UofG undergrad iGEM team wins award
UofG undergrad iGEM team wins award
Issued: Fri, 17 Nov 2017 11:43:00 GMT
Last weekend, more than six thousand university and high school students from around the world competed in Boston, USA at the iGEM 2017 Giant Jamboree, writes Dr Julien Reboud, Lecturer in Engineering.
This is the world's premier synthetic biology competition, showcasing innovative and responsible biologically-engineered solutions to real-world challenges.
The Glasgow iGEM undergraduate team, assembled seven molecular biologists, two biomedical engineering students, and one student from social science. They worked for 12 weeks over the summer to deliver a synthetic biology project, which they presented to more than 300 other iGEM teams, and to the judges, who awarded their project the best project prize in the category ‘Food and Nutrition’.
The Glasgow project was also shortlisted for Best Innovation in Measurement, Best Wiki, and Best Applied Design and Best Part Collection. Full results here.
The Glasgow project, ‘CampyLOCATOR’, was aimed at developing a genetically engineered biosensor to detect the presence of the bacterium Campylobacter jejuni, which is one of the most prevalent causes of food poisoning in the UK. The team has used technologies such as microfluidics and rapid prototyping to produce a biosensor that uses modified non-pathogenic E. coli bacteria to give a visual indication of the presence of Campylobacter.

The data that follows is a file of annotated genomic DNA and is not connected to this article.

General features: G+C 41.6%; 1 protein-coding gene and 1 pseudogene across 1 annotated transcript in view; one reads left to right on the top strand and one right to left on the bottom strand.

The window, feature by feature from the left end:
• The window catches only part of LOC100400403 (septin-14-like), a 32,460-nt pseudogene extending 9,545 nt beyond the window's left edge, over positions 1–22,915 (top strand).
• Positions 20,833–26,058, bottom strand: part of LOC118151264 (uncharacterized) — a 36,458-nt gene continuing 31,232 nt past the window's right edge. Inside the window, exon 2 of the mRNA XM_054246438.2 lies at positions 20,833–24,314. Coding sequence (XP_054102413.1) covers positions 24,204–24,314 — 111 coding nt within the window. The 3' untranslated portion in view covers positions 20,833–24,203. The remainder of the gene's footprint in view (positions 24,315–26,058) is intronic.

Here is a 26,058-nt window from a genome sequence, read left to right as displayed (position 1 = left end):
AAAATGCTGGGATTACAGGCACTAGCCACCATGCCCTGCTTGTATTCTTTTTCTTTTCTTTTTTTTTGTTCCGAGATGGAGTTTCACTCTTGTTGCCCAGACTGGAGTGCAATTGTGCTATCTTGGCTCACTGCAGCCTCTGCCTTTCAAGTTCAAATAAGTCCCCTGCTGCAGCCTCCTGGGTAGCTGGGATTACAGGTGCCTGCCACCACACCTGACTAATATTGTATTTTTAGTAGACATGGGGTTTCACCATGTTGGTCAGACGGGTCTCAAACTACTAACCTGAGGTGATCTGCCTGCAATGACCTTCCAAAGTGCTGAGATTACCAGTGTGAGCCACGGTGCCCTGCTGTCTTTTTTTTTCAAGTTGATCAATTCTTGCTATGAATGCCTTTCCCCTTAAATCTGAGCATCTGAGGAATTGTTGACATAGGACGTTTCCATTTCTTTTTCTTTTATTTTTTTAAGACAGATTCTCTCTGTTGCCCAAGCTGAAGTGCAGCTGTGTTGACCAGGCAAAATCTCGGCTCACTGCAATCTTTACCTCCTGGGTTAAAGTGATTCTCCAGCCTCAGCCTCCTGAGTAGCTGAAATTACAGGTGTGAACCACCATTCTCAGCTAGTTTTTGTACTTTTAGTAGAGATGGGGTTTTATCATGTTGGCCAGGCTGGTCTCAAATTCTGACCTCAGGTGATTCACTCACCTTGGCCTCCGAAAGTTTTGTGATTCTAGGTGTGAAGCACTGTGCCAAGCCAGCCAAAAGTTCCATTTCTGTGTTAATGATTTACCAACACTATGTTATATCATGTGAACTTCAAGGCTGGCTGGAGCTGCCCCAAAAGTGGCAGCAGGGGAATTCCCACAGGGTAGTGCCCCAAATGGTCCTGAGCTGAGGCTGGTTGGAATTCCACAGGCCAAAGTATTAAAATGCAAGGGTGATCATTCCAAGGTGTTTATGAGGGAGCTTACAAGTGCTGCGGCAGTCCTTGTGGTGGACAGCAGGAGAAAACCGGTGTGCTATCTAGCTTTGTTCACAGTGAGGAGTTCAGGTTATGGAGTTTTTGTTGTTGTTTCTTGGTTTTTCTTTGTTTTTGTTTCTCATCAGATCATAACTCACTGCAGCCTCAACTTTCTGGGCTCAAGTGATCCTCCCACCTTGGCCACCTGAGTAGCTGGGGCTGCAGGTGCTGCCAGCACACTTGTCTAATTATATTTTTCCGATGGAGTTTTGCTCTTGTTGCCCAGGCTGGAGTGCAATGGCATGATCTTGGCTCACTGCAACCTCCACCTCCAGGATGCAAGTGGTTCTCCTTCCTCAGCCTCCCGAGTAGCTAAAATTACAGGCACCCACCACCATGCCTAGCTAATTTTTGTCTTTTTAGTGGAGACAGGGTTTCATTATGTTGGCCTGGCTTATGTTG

The bulk of the team’s molecular biology work centred on producing a genetic circuit for E. coli to sense the presence of a rare sugar molecule (xylulose) on the surface of Campylobacter cells. The team utilised novel molecular biology techniques, and in keeping with the iGEM tradition, they documented these fully on their wiki for use by future iGEM teams and the wider community.
Campylobacter causes more cases of food poisoning in the UK than E. coli, Listeria, and Salmonella put together. It can be spread easily, often from raw or undercooked chicken, or from contamination due to washing raw chicken, and just a few bacteria can cause illness.
The team also considered the social and ethical implications of their work. They engaged in activities to raise awareness on the nature of foodborne related diseases and how to prevent them. To build their activities, they established a dialogue with the Food Standards Agency, who estimated from research that most people don’t know about or don’t follow advice about handling and preparing raw chicken.
They delivered a two-day workshop at the Glasgow Science Centre and participated in the Explorathon at the Riverside Museum, using their mascot Henrietta (see photo) to interact with the public in a fun and engaging way. The project resulted in a policy brief that the students plan to publicise widely to raise awareness of the potential impact of Brexit on food safety.
The team was supported by Dr Sean Colloms, Dr Julien Reboud, as well as PhD students James Provan, Jumai Abioye, and Katy Baker. For the first time in five years of participation, the Glasgow team was awarded the top prize for their project category in Food and Nutrition’, one of only 11 prizes, for which 313 teams were competing. This great result and thair nominations for other, highly competetive prizes are a testament to the hard work and dedication they put into their work over the summer.
The project was supported by the Wellcome Trust, BBSRC, the IMechE, Society for Experimental Biology and the Microbiology Society.